cmdtyInsights Weekly Commodity Market Report

Commodity sector sees improved global demand but faces major potential risks from China

The commodity sector has performed poorly in the wake of the 2007/09 global financial crisis. The commodity sector continues to be undercut by (1) heavy supply in many commodity markets, (2) tepid global demand, and (3) the stronger dollar relative to 2006-07 pre-crisis levels.

The precious metal sector is the only commodity sector that is trading higher relative to pre-crisis levels. Precious metals have been supported by flight-to-quality demand sparked by the long slog towards normality in the wake of the global financial crisis. The markets remain nervous about the possibility that inflation could break out due to the massive balance sheet levels at the Fed, European Central Bank, Bank of England, and Bank of Japan. In addition, there continues to be concern about global financial risk in bubble markets and in global banking.

The agriculture sector is down -23% from Jan 1, 2007 mainly due to oversupply in many agricultural markets. This oversupply has been sparked mainly by the surge in South American production in most of the grain, livestock, and softs markets.

The industrial metals sector is the next-to-worst performer relative to 2007 at -38%, mainly due to supply-demand factors. The energy sector is by far the worst performing sector since 2007 at -83% due to heavy supply in the petroleum and natural gas markets.

While heavy supply will continue to hold down specific commodity markets, the overall macro picture for the commodity markets has improved this year. Commodity demand has improved due to the synchronized global economic expansion. The U.S. and Chinese economies have strengthened this year and Eurozone Q3 GDP growth reached a 6-1/2 year high of 2.5% y/y. Japan’s economy has perked up as well. Commodities have also seen support this year from continued easy ECB and BOJ monetary policies and from the sharp sell-off in the dollar seen earlier this year.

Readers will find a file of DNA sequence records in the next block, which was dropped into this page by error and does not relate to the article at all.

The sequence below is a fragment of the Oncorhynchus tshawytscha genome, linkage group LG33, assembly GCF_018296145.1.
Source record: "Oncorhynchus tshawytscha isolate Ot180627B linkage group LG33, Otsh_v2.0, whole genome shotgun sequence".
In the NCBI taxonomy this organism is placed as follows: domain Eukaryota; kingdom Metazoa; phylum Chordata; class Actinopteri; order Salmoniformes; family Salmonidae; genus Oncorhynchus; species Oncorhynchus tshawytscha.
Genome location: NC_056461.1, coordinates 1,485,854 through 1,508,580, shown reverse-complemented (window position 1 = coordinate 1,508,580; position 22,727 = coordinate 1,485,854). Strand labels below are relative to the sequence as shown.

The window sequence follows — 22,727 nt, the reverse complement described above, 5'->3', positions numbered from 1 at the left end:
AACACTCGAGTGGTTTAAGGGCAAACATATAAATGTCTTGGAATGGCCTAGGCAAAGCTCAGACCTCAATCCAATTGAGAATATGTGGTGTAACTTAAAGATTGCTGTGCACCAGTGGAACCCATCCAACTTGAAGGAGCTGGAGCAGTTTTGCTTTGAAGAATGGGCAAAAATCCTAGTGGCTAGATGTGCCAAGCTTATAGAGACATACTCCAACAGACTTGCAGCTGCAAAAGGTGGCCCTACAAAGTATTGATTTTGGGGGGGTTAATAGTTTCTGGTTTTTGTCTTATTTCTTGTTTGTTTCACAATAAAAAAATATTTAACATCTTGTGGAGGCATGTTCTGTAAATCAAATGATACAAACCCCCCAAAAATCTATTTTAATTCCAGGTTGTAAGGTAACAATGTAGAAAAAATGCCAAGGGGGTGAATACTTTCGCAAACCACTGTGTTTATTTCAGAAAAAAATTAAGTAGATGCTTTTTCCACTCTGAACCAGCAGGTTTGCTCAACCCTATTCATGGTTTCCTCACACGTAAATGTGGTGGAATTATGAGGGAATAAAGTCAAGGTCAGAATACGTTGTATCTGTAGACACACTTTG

The main bearish factors for the commodity sector include (1) the possibility that further Fed rate hikes will lead to a sustained rally in the dollar, (2) tepid global inflation, which reduces demand for commodities as an inflation hedge, and (3) Chinese risks.

Chinese risks for the commodity sector will increase as Chinese GDP growth slows in coming years as the government puts more emphasis on the quality of growth rather than on quantity. In addition, the government’s deleveraging campaign to address the post-crisis debt explosion poses a big risk to the commodity markets. The Chinese 10-year government yield has already surged to a 3-year high of 4% and the government is cracking down on bad loans and the shadow banking system. In addition, many Chinese heavy industries as well as the real estate sector are suffering from overcapacity and need rationalization, which will hurt commodity demand.